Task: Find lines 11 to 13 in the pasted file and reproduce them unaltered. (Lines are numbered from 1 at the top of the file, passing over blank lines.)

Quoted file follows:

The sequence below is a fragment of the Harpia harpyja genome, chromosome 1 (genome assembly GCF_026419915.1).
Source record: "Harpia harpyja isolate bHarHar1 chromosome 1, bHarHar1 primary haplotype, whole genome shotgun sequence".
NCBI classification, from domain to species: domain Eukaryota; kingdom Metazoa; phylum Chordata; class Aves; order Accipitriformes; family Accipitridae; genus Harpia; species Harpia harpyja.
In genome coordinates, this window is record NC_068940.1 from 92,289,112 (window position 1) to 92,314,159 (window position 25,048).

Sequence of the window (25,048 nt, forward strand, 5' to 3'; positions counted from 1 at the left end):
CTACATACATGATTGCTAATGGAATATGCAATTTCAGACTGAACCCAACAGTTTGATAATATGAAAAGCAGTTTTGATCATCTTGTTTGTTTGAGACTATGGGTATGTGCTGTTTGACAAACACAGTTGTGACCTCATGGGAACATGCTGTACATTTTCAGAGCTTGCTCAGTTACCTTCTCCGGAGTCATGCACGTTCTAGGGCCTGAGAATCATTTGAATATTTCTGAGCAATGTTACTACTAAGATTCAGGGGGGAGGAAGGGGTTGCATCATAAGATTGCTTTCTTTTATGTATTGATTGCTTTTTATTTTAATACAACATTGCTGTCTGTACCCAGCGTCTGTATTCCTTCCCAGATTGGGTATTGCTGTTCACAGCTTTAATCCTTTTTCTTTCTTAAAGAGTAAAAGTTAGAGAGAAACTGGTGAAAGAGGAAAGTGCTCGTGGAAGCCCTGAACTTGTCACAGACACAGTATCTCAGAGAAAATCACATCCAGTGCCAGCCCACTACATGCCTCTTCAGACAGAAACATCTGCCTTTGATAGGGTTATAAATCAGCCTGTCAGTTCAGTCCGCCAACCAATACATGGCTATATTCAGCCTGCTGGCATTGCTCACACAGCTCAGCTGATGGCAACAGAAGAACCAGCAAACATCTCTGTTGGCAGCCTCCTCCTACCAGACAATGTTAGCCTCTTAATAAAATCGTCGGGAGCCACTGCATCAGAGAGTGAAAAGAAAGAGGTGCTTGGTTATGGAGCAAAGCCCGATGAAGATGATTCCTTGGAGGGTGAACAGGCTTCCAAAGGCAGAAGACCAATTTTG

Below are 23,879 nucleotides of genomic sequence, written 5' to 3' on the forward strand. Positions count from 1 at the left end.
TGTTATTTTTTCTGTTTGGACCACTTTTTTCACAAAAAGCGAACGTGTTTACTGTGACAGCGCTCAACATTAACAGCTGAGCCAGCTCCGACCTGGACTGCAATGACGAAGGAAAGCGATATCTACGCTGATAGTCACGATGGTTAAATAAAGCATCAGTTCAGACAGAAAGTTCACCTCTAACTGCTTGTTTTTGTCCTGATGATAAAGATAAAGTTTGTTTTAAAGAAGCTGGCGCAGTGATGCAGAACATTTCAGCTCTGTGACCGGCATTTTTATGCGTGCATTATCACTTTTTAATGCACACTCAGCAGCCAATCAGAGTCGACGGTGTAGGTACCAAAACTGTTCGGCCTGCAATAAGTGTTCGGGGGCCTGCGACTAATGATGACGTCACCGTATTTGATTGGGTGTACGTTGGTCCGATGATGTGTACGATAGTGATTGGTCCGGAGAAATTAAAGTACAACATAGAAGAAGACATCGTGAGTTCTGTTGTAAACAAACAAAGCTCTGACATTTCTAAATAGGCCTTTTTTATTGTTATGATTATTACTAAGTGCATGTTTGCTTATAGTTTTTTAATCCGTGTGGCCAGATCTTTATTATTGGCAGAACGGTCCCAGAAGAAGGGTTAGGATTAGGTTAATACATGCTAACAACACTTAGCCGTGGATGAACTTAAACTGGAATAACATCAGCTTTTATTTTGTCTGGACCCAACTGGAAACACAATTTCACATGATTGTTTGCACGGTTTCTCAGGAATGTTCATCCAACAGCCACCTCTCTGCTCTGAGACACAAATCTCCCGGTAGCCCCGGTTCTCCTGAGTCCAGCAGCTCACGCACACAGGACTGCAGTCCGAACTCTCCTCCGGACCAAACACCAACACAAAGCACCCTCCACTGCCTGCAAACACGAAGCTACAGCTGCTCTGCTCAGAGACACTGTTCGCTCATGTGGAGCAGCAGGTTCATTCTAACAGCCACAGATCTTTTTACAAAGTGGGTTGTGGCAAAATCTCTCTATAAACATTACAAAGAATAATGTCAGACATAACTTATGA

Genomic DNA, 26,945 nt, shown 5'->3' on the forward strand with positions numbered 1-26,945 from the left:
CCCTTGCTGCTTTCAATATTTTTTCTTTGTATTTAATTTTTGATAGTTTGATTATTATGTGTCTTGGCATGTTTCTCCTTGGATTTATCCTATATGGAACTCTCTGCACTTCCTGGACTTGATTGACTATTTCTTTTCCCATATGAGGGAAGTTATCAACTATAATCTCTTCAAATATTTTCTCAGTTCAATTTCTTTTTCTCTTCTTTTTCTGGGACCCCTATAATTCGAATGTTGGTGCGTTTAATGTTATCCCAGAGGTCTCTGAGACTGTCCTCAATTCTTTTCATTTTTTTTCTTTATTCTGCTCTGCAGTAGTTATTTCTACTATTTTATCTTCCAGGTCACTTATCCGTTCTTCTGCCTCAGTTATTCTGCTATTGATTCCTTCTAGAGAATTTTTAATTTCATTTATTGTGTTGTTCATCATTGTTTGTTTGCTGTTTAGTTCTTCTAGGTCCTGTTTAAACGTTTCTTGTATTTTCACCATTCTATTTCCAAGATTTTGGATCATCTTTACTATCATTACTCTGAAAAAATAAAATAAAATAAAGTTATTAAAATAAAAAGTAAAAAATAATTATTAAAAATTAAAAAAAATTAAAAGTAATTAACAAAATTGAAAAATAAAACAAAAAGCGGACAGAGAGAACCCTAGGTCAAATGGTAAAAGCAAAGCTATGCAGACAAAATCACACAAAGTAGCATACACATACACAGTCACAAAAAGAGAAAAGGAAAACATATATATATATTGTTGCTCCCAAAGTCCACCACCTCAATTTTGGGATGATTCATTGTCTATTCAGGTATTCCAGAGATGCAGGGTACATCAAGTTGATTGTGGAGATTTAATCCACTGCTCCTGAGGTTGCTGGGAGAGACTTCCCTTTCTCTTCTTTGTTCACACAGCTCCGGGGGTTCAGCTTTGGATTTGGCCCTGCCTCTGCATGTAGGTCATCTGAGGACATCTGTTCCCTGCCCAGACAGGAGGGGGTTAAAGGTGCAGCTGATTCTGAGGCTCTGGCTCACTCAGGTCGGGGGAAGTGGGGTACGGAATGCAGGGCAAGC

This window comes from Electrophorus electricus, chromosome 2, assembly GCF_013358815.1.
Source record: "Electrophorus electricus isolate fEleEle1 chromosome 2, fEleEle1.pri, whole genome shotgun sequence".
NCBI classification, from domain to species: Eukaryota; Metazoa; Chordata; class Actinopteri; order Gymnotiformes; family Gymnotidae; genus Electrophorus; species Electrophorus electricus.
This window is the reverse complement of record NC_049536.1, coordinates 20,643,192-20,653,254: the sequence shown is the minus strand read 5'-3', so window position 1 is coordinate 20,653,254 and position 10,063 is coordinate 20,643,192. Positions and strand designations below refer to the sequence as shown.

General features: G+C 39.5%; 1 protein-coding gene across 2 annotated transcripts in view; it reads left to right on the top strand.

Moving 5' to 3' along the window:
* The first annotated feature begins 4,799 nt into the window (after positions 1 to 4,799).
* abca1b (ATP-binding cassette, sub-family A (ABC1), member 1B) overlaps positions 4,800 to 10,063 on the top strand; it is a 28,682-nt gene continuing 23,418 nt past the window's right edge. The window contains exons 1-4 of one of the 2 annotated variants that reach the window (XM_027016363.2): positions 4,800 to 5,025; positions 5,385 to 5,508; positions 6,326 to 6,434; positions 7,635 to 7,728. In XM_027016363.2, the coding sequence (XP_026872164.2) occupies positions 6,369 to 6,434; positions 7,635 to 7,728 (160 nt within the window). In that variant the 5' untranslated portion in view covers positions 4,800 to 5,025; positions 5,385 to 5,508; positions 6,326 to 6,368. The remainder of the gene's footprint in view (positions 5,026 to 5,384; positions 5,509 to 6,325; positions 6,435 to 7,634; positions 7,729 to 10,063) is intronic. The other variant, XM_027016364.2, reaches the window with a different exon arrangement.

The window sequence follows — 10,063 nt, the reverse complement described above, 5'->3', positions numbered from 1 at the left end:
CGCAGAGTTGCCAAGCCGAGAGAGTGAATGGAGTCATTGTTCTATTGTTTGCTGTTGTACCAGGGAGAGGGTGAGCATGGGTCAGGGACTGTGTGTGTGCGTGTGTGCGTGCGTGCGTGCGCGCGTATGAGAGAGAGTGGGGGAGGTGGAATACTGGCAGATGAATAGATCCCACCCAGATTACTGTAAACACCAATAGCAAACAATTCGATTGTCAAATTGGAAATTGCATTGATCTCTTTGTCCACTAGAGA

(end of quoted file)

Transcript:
This window comes from Electrophorus electricus, chromosome 2, assembly GCF_013358815.1.
Source record: "Electrophorus electricus isolate fEleEle1 chromosome 2, fEleEle1.pri, whole genome shotgun sequence".
NCBI classification, from domain to species: Eukaryota; Metazoa; Chordata; class Actinopteri; order Gymnotiformes; family Gymnotidae; genus Electrophorus; species Electrophorus electricus.